Spend a relaxing weekend on the coast, getting to know the vibrant and multicultural city of Miami. This accessible weekend adventure begins with a pick-up service in a wheelchair-accessible van from Miami International Airport. You will be driven to your hotel, the 4-star Marriott Stanton South Beach. South Beach is one of the best neighborhoods in Miami; it’s right next to the trendy Art Deco district and has loads of great bars and restaurants to visit. You will have a comfortable accessible room and can make full use of the hotel’s amenities, such as the infinity pool, gym and spa. On your first day you can choose to unpack and settle in or head to the beach, which is only a 2-minute walk away via a smooth flat path. Alternatively, you can contact our travel agents to see what other activities are available in Miami for your first afternoon. For dinner, you can choose to dine in the hotel’s Japanese or Mexican restaurant or explore some of the options available nearby. After a good night’s sleep, you can wake up ready to enjoy a full day in Miami. You will visit Miami Seaquarium located on Virginia Key, which is one of the oldest oceanariums in the States. This wheelchair-accessible park is home to all kinds of sea creatures and you’ll also have the opportunity to enjoy shows and to learn about marine habitats. The park has several restaurants and snack bars where you can get lunch, and you can spend the whole day exploring the park and having fun. On day 2 of your weekend in Miami, you will go on the Little Havana food and cultural tour to discover Miami’s Cuban heritage, which has had a huge influence on the city. The guided accessible tour includes tastings of delicious Cuban treats such as Cuban sandwiches, churros and a mojito, and you’ll visit a cigar factory and listen to Latin music. You can also ask your guide about other places they would recommend visiting in the city. For the last day of your relaxing Miami weekend, you will enjoy a guided accessible tour of Miami’s Art Deco district. This unique neighborhood features pastel colored buildings from the 1920s and 1930s which have all been preserved as part of the city’s heritage. Your guide will take you around the Art Deco district and point out notable features to you, and can also take you inside some of the buildings to show you how the Art Deco style has influenced the interior design. At the end of your Miami weekend, wheelchair-accessible transportation will be provided to drive you to Miami Airport or to the station of your choice.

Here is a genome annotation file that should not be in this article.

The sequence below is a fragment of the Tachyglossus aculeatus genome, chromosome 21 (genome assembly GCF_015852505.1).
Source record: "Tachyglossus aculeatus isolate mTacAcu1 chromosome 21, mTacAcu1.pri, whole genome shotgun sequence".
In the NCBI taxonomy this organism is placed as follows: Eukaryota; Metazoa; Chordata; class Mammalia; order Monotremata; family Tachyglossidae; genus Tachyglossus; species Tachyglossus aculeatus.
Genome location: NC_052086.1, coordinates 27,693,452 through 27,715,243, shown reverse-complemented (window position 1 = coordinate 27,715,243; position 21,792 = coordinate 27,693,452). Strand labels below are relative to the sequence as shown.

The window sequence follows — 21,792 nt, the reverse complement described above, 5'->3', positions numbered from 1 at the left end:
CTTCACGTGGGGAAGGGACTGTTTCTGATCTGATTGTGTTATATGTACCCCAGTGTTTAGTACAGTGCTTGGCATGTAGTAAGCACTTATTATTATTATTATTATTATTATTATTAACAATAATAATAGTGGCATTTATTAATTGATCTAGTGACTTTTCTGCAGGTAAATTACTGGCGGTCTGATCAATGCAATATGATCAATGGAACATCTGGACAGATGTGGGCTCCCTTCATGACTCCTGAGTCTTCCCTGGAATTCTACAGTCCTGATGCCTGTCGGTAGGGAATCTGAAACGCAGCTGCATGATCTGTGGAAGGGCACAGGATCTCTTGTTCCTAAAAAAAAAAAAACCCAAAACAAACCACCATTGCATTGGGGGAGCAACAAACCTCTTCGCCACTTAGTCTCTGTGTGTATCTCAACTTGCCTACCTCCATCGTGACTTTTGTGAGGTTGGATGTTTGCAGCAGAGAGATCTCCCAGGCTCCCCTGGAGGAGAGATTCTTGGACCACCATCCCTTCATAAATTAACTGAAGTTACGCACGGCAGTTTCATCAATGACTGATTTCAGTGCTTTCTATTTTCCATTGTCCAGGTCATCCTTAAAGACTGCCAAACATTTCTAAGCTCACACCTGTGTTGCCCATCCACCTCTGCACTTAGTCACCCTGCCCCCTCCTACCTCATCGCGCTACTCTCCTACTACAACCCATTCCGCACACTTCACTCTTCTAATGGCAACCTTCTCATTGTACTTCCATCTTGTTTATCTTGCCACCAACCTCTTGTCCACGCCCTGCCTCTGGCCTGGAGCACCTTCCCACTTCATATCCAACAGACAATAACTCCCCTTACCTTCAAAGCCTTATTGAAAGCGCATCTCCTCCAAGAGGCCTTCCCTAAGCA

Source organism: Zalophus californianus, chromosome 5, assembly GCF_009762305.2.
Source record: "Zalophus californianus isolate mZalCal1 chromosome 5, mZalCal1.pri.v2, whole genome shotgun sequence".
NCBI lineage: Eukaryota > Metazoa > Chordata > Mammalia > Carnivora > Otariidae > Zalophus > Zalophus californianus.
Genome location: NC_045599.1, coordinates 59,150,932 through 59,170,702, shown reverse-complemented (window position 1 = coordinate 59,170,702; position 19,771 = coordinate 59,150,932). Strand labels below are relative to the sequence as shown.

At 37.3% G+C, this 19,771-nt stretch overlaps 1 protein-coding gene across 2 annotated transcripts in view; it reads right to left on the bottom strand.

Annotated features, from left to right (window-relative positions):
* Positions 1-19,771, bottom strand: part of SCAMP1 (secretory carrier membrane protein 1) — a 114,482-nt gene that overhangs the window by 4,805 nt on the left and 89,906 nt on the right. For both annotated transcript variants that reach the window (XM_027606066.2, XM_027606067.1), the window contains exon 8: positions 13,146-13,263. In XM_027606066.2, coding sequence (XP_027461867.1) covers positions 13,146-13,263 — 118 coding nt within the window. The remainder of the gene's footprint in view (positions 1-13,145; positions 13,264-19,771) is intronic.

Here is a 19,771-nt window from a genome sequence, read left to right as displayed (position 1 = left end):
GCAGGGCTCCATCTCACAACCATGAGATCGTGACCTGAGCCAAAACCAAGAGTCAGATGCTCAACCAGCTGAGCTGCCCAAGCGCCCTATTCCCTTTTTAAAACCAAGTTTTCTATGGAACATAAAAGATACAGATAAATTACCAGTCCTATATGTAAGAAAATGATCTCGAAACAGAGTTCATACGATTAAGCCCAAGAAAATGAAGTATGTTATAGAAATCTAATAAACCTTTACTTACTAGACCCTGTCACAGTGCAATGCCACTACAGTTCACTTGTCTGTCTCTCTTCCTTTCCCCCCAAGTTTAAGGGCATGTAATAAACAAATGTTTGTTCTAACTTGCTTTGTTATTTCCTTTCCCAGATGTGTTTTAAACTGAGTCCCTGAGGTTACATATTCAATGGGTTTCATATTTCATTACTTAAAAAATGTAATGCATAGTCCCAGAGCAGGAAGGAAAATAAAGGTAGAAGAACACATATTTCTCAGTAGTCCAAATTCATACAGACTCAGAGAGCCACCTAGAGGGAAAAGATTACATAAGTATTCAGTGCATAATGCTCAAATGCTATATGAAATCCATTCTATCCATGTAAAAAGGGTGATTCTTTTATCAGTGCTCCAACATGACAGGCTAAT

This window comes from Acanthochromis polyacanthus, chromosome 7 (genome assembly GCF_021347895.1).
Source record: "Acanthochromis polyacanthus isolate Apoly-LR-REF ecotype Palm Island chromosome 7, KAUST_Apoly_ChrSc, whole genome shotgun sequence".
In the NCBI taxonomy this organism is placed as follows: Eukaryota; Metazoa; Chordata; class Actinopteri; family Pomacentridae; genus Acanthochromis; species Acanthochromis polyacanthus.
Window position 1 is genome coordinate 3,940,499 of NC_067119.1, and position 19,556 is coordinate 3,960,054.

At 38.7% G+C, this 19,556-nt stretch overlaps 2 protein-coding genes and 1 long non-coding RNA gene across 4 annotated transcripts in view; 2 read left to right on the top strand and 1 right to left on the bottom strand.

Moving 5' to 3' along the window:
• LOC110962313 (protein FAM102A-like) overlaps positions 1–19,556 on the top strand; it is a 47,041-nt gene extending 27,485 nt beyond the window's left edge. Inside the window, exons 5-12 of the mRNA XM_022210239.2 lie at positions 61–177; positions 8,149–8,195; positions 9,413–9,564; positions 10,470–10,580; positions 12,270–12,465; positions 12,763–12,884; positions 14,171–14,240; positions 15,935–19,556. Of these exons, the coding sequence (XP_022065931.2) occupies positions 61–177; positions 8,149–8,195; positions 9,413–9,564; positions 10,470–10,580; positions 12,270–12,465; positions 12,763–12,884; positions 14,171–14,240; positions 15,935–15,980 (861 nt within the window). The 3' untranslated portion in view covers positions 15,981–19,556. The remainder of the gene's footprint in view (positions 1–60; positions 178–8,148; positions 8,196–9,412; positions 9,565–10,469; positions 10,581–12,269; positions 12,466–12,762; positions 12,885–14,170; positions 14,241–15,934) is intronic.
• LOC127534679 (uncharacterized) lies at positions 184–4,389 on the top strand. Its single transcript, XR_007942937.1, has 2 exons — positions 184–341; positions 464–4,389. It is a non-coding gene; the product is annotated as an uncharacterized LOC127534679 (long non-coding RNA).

Things to Do + Places to Stay + Ground transportation